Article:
Karndean flooring, removal and replacement?

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Doug71

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I have a large under stair bookcase to make and fit for a customer. Where the bookcase is going there used to be a fake fireplace with hearth, when the hearth was removed it has left a small gap in the Karndean flooring which the bookcase won't cover. Of course the flooring runs at 90 degrees to the old hearth so I need to take up a few bits of flooring and replace them with longer ones.

The customer has sourced some matching flooring and has convinced me that it is within my capabilities to replace the few bits needed.

Anyone got any experience of taking this stuff up and refitting it? I was hoping a heat gun will help me get the pieces up and some contact adhesive will stick the new pieces down?

Am I on the right lines or is there more to it than that?

Any advice appreciated.

Thanks, Doug
 

PerryGunn

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I think it depends which Karndean adhesive has been used as some, possibly the majority, can be 'softened' using a heat gun (or hairdryer) but some can't. I think that, unless you know which adhesive was used, the only way you'll find out is by trying it - you don't need to get the vinyl particularly hot for the adhesive to revert to its 'tacky' state.

Use proper Karndean adhesive, the pressure sensitive one is easy to work with. Normal contact adhesive can cause some sort of reaction with the polymers in the Karndean. If your customer wants you to do the job tell them that it needs the correct adhesive and get them to pay for it. Leave it 24-48 hours to fully set before putting furniture/bookcases on it.

Try not to get any bits of debris into the adhesive under the Karndean, it only takes small pieces to create a bump in the vinyl which soon become obvious shiny high spots - the debris can also cause an edge to lift.
 
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baldkev

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Like perrygunn said.
Firstly try to find out who laid it and ask which adhesive was used. The adhesive spreaders are very fine, most tiling places will have them. I needed one in a hurry on a sunday and made one from an old jack handsaw! I cut off 8", ground the teeth down so the gullet was about 1.5 / 2mm. Worked ok.....
You may need to clean off the old adhesive from the substrate and possibly seal it ( if its laid on latex for instance , and i think we used sealer on ply? ) its been a long time since i fitted it last
 

Tezza1

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I have a large under stair bookcase to make and fit for a customer. Where the bookcase is going there used to be a fake fireplace with hearth, when the hearth was removed it has left a small gap in the Karndean flooring which the bookcase won't cover. Of course the flooring runs at 90 degrees to the old hearth so I need to take up a few bits of flooring and replace them with longer ones.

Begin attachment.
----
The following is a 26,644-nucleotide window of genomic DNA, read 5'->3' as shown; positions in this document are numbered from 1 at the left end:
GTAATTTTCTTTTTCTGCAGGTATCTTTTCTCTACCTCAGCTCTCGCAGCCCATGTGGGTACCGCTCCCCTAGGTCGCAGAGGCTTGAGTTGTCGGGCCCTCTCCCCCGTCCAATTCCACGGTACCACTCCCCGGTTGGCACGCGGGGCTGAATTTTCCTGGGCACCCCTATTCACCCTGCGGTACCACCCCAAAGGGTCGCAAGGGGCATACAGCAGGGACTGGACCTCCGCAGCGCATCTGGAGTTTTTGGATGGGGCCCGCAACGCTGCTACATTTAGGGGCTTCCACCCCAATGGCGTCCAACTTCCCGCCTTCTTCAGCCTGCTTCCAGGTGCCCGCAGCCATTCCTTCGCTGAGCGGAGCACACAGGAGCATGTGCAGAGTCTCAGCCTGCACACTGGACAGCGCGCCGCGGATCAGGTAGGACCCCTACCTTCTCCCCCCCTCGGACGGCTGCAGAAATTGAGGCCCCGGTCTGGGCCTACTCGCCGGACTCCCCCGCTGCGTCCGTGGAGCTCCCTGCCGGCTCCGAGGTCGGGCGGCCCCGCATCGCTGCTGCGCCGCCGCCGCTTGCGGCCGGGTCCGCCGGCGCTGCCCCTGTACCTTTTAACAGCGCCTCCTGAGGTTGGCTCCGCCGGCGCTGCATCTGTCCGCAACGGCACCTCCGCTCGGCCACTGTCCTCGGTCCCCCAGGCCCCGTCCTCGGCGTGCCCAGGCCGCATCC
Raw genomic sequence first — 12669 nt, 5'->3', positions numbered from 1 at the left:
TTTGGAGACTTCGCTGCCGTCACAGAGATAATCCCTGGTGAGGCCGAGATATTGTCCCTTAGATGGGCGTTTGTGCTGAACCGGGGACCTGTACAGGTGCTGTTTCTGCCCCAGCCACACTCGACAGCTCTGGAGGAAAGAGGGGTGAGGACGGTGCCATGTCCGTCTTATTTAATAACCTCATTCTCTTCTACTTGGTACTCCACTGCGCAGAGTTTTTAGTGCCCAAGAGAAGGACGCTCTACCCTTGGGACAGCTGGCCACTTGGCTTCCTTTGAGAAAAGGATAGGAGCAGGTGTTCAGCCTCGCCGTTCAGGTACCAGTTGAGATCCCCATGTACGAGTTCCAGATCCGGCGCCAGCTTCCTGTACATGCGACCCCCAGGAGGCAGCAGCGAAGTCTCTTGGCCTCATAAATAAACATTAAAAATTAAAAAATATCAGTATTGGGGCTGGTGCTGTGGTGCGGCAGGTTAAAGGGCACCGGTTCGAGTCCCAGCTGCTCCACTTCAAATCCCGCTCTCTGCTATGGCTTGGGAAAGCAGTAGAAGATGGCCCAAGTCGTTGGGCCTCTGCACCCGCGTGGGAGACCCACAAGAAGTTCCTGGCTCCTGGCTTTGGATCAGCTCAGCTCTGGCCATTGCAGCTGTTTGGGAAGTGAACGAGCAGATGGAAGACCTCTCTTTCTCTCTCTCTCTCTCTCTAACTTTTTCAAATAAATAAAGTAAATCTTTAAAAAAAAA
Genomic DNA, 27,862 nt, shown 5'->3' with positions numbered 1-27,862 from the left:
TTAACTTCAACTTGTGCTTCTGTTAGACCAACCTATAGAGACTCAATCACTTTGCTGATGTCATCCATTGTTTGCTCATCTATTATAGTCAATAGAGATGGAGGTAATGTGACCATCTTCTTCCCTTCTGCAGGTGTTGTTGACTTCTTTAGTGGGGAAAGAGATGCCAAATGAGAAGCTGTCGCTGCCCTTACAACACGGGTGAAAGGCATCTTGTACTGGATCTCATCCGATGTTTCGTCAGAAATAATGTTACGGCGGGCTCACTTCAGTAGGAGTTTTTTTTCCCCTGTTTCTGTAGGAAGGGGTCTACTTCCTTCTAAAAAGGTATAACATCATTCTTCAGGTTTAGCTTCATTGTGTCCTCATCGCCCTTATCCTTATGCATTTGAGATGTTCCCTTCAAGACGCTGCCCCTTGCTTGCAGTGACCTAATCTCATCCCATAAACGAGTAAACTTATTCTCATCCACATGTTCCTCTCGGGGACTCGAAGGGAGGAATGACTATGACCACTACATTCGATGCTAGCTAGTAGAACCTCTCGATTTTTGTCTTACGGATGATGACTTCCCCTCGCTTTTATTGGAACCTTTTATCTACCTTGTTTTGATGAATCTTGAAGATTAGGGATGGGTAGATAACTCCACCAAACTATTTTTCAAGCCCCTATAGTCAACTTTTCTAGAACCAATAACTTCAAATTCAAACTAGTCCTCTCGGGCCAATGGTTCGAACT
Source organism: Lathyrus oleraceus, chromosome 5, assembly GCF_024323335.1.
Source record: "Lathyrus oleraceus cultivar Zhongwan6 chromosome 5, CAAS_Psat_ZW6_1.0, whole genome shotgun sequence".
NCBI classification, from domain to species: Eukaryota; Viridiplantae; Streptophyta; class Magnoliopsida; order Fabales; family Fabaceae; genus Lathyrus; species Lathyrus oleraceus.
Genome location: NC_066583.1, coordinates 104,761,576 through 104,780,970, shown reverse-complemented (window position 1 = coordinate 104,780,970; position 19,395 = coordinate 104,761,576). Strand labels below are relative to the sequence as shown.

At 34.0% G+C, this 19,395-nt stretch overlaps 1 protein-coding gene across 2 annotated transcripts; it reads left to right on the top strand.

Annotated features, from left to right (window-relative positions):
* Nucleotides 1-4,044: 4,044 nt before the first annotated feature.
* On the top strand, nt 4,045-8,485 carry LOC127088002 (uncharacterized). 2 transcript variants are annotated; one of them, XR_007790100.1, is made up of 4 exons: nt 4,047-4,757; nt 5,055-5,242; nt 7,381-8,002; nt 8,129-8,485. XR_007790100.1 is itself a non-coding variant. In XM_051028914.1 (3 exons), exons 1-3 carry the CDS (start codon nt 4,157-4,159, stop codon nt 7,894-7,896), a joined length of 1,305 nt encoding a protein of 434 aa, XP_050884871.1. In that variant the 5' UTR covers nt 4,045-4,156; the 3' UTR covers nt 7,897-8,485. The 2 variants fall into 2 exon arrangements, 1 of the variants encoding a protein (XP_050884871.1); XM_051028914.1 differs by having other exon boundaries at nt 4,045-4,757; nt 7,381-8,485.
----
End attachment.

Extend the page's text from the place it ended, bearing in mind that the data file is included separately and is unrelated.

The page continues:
The customer has sourced some matching flooring and has convinced me that it is within my capabilities to replace the few bits needed.

Anyone got any experience of taking this stuff up and refitting it? I was hoping a heat gun will help me get the pieces up and some contact adhesive will stick the new pieces down?

Am I on the right lines or is there more to it than that?

Any advice appreciated.

Thanks, Doug
Hi There,
As another member stated use pressure sensitive adhesive. A karndean stockist advised me of another brand of adhesive that was manufactured by the same one who made it for Karndean. I laid a small hall and toilet and it went down fine. Used a stanley knife to cut the flooring. If the new flooring needs to but up to a moulding such as a complicated architrave you may find it easier to used a multi cutter to allow the flooring to go under the moulding. It wasn't as daunting as I imagined it was going to be. It turned out quite easy. Just be careful not to kneel on freshly laid flooring as it will move out of position until the adhesive has set.

Good look.
 

joethedrummer

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I have a large under stair bookcase to make and fit for a customer. Where the bookcase is going there used to be a fake fireplace with hearth, when the hearth was removed it has left a small gap in the Karndean flooring which the bookcase won't cover. Of course the flooring runs at 90 degrees to the old hearth so I need to take up a few bits of flooring and replace them with longer ones.

The customer has sourced some matching flooring and has convinced me that it is within my capabilities to replace the few bits needed.

Anyone got any experience of taking this stuff up and refitting it? I was hoping a heat gun will help me get the pieces up and some contact adhesive will stick the new pieces down?

Am I on the right lines or is there more to it than that?

Any advice appreciated.

Thanks, Doug
,,if you make a success of that, better get a job as a floorlayer,, best of luck buddy,, your problem will be getting those bits level,,
 

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